In Africa, we help not only discover regions and markets, but also gain a realistic view of their competiveness and investment climate. We want to change awareness in that way. Especially with regard to Africa, our old understanding of it as a continent of crises, wars and conflicts is not up to date. There still are abundant crises and conflicts, but in addition to them surprisingly stable regions have developed. There is a lot of potential.
What countries are you thinking of?
East Africa is one of them. I just gained insight into Rwanda and Kenya. It wasn’t only me who had the impression that they are striving for political and economic stability beyond their respective national borders, the business representatives who traveled with me also felt the same way.
Is China a model when it comes to that? The People’s Republic is securing natural resources in Africa in return for investments in building streets and airports.
China is very present in Africa. Truthfully, a large portion of the infrastructure in some regions of Africa would not exist without China. But Germany isn’t popular in Africa for wanting to be exactly like the Chinese.
Africans now know that German companies invest differently and don’t seek to make the quick dollar. German companies are more cautious, but when they come, they stay for the long-term. They bring something with them others don’t have, for example, the concern for subsequent generations and a model for vocational training in companies, which is attractive for many countries. We can benefit from this.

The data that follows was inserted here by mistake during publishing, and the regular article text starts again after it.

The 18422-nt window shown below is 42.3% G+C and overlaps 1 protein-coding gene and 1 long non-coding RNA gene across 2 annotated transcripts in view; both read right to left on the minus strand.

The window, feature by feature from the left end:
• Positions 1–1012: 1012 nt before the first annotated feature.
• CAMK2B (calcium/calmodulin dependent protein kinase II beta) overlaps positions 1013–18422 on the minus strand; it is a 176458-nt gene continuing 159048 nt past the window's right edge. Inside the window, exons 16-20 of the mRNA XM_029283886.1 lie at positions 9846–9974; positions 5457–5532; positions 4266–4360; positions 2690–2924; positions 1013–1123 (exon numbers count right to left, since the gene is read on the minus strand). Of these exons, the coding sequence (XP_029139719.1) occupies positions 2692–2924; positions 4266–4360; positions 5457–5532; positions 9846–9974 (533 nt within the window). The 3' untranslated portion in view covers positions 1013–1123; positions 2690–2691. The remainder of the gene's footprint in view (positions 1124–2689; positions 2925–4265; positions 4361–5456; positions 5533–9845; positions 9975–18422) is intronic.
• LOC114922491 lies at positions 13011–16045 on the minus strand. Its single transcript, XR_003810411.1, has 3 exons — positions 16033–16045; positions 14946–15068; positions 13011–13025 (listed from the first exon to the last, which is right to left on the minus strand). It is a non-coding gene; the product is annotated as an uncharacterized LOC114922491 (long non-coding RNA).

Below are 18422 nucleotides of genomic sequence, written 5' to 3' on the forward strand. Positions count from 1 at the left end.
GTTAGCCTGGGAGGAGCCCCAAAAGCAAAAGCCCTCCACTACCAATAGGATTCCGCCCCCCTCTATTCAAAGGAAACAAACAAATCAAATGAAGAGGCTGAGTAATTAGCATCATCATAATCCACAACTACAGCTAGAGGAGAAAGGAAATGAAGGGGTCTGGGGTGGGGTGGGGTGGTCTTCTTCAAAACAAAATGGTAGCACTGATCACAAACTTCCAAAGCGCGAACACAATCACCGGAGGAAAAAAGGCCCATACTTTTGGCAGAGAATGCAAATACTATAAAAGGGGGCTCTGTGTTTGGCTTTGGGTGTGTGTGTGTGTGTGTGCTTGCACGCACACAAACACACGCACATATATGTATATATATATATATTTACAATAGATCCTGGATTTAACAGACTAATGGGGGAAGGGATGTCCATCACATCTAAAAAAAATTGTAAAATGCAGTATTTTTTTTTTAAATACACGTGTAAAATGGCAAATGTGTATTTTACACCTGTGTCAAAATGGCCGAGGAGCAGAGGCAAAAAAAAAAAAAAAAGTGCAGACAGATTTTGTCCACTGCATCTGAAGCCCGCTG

Within the government, we have agreed on improving Hermes guarantees [a government export credit guarantee covering companies in the event of non-payment by foreign debtors. Eds.] for Africa. I’m sure more German companies are now willing to make the jump over the Mediterranean.
Are we really doing enough to open the doors to business there? Other countries, like France, seem more successful. The Rafale fighter jet is now being sold in the Middle East, and not the Eurofighter.
I don’t think we have to hide from our record of doing a lot for German businesses abroad. Especially when it comes to opening new markets, we support German companies, and they are grateful for that. I experience that on my trips, on which I’m almost always accompanied by high-level industry representatives.
How do you engage them?
It helps when German companies say they have backing from the German government. This applies especially to our host countries where the state and business are closely tied to one another, such as in China or the Persian Gulf.
Expectations of German foreign policy wary widely. Foreign countries are calling for more leadership, but, according to surveys, Germans themselves would prefer to be left alone. What are you doing to close this gap in expectations?